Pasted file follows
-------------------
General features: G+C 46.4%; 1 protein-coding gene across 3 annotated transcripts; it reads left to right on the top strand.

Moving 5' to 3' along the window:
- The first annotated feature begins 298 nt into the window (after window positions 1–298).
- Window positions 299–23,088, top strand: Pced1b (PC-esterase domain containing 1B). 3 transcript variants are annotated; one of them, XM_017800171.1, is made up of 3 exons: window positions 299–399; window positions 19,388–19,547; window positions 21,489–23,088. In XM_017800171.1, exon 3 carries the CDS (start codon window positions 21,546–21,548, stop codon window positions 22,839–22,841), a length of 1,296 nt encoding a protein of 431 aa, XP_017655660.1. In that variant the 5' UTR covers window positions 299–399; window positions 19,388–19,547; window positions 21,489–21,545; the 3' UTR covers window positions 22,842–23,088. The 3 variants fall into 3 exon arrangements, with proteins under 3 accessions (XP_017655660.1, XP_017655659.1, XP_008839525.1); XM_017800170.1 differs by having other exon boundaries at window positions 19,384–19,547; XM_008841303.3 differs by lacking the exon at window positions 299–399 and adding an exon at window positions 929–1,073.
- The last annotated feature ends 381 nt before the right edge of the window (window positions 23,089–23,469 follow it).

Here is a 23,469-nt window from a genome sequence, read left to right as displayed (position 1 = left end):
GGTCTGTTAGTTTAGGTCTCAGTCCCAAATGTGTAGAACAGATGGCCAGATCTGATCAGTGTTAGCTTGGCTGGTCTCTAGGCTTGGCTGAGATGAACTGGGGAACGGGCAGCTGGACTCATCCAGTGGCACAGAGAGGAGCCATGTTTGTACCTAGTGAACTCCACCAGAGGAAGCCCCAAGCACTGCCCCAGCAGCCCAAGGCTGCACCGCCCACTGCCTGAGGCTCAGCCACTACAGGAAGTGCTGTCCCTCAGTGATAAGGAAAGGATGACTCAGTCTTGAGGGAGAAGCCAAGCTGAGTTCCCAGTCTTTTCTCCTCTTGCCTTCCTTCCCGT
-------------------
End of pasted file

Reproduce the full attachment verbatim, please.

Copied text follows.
General features: G+C 46.4%; 1 protein-coding gene across 3 annotated transcripts; it reads left to right on the top strand.

Moving 5' to 3' along the window:
- The first annotated feature begins 298 nt into the window (after window positions 1–298).
- Window positions 299–23,088, top strand: Pced1b (PC-esterase domain containing 1B). 3 transcript variants are annotated; one of them, XM_017800171.1, is made up of 3 exons: window positions 299–399; window positions 19,388–19,547; window positions 21,489–23,088. In XM_017800171.1, exon 3 carries the CDS (start codon window positions 21,546–21,548, stop codon window positions 22,839–22,841), a length of 1,296 nt encoding a protein of 431 aa, XP_017655660.1. In that variant the 5' UTR covers window positions 299–399; window positions 19,388–19,547; window positions 21,489–21,545; the 3' UTR covers window positions 22,842–23,088. The 3 variants fall into 3 exon arrangements, with proteins under 3 accessions (XP_017655660.1, XP_017655659.1, XP_008839525.1); XM_017800170.1 differs by having other exon boundaries at window positions 19,384–19,547; XM_008841303.3 differs by lacking the exon at window positions 299–399 and adding an exon at window positions 929–1,073.
- The last annotated feature ends 381 nt before the right edge of the window (window positions 23,089–23,469 follow it).

Here is a 23,469-nt window from a genome sequence, read left to right as displayed (position 1 = left end):
GGTCTGTTAGTTTAGGTCTCAGTCCCAAATGTGTAGAACAGATGGCCAGATCTGATCAGTGTTAGCTTGGCTGGTCTCTAGGCTTGGCTGAGATGAACTGGGGAACGGGCAGCTGGACTCATCCAGTGGCACAGAGAGGAGCCATGTTTGTACCTAGTGAACTCCACCAGAGGAAGCCCCAAGCACTGCCCCAGCAGCCCAAGGCTGCACCGCCCACTGCCTGAGGCTCAGCCACTACAGGAAGTGCTGTCCCTCAGTGATAAGGAAAGGATGACTCAGTCTTGAGGGAGAAGCCAAGCTGAGTTCCCAGTCTTTTCTCCTCTTGCCTTCCTTCCCGT